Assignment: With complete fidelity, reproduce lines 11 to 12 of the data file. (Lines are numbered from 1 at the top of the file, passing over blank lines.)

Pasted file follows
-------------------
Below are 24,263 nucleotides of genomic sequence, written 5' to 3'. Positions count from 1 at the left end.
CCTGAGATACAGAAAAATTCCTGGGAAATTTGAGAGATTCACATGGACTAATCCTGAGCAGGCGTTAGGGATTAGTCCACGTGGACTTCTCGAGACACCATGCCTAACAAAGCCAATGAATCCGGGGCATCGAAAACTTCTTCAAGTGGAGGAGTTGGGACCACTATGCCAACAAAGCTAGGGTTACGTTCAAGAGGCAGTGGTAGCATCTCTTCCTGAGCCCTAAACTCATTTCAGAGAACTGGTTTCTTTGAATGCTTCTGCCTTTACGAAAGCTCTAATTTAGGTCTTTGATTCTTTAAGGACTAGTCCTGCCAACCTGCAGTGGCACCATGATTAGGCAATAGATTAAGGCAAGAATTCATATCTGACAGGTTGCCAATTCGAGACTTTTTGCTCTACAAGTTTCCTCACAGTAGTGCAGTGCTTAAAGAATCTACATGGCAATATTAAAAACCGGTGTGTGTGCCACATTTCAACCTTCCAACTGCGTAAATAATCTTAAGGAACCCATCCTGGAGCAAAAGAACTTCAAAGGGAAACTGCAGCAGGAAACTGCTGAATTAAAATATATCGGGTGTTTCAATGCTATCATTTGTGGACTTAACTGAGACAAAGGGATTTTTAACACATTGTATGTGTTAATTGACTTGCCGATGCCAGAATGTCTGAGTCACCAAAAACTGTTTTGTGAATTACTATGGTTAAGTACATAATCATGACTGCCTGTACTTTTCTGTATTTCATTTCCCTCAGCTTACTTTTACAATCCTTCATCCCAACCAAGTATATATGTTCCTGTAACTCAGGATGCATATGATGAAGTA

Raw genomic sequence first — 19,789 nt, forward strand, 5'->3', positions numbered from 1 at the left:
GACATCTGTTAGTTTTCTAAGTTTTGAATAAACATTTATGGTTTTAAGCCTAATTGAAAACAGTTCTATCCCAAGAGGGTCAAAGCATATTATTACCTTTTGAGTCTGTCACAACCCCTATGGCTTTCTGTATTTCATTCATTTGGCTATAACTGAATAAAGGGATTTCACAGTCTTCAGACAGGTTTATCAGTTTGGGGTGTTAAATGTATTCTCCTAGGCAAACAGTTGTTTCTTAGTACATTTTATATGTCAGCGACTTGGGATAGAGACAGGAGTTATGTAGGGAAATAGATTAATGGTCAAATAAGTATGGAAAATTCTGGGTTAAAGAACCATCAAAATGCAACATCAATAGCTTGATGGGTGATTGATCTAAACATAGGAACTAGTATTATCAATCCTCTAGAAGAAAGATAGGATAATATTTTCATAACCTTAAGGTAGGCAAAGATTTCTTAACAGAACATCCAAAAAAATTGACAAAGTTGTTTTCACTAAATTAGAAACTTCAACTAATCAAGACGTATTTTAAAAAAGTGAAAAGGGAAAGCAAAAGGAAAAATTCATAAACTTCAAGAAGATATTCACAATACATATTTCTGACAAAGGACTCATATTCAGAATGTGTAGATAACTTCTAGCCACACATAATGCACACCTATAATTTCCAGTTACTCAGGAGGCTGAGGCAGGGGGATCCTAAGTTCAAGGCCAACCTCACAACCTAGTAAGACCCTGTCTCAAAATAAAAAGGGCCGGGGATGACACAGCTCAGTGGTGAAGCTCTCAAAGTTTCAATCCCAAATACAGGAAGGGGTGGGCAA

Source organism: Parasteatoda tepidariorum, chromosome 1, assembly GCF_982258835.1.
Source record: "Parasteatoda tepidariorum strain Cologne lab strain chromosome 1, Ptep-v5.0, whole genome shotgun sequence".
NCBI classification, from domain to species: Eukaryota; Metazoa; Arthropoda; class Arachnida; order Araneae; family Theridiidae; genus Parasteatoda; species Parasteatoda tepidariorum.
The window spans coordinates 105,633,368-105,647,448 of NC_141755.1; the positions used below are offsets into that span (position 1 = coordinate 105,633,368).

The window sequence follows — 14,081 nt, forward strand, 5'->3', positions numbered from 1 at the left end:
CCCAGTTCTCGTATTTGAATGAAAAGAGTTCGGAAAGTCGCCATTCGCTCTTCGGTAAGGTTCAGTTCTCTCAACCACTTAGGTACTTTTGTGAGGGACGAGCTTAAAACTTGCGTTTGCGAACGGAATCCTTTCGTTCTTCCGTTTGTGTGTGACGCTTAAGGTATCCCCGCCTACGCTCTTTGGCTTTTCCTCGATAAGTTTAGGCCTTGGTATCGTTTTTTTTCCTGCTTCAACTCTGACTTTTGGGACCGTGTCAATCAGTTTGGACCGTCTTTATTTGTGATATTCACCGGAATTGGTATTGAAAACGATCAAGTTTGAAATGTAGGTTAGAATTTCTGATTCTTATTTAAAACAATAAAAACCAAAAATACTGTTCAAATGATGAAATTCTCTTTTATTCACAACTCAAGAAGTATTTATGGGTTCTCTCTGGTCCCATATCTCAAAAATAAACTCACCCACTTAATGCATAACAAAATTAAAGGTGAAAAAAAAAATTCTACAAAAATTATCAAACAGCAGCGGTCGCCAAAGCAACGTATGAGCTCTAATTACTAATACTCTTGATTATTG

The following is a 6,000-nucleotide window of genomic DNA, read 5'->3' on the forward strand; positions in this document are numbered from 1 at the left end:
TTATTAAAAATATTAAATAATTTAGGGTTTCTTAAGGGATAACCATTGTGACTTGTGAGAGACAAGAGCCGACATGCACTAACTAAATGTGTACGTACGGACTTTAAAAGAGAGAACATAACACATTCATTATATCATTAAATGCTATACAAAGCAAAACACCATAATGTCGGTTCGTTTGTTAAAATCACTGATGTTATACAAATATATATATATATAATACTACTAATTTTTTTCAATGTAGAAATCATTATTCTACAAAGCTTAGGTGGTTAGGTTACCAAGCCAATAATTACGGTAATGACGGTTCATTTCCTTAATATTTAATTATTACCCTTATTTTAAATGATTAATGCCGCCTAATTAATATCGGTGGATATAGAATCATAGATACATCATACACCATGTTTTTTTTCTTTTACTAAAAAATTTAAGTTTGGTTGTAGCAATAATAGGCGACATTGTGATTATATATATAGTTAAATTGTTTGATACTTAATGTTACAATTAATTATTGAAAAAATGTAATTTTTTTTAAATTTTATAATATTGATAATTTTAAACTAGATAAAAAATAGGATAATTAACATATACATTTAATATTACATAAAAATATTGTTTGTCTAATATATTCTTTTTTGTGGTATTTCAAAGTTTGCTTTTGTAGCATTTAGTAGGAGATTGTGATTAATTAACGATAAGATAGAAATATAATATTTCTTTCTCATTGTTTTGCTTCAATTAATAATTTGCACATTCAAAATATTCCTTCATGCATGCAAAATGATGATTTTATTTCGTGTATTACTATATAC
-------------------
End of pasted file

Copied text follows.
The following is a 6,000-nucleotide window of genomic DNA, read 5'->3' on the forward strand; positions in this document are numbered from 1 at the left end:
TTATTAAAAATATTAAATAATTTAGGGTTTCTTAAGGGATAACCATTGTGACTTGTGAGAGACAAGAGCCGACATGCACTAACTAAATGTGTACGTACGGACTTTAAAAGAGAGAACATAACACATTCATTATATCATTAAATGCTATACAAAGCAAAACACCATAATGTCGGTTCGTTTGTTAAAATCACTGATGTTATACAAATATATATATATATAATACTACTAATTTTTTTCAATGTAGAAATCATTATTCTACAAAGCTTAGGTGGTTAGGTTACCAAGCCAATAATTACGGTAATGACGGTTCATTTCCTTAATATTTAATTATTACCCTTATTTTAAATGATTAATGCCGCCTAATTAATATCGGTGGATATAGAATCATAGATACATCATACACCATGTTTTTTTTCTTTTACTAAAAAATTTAAGTTTGGTTGTAGCAATAATAGGCGACATTGTGATTATATATATAGTTAAATTGTTTGATACTTAATGTTACAATTAATTATTGAAAAAATGTAATTTTTTTTAAATTTTATAATATTGATAATTTTAAACTAGATAAAAAATAGGATAATTAACATATACATTTAATATTACATAAAAATATTGTTTGTCTAATATATTCTTTTTTGTGGTATTTCAAAGTTTGCTTTTGTAGCATTTAGTAGGAGATTGTGATTAATTAACGATAAGATAGAAATATAATATTTCTTTCTCATTGTTTTGCTTCAATTAATAATTTGCACATTCAAAATATTCCTTCATGCATGCAAAATGATGATTTTATTTCGTGTATTACTATATAC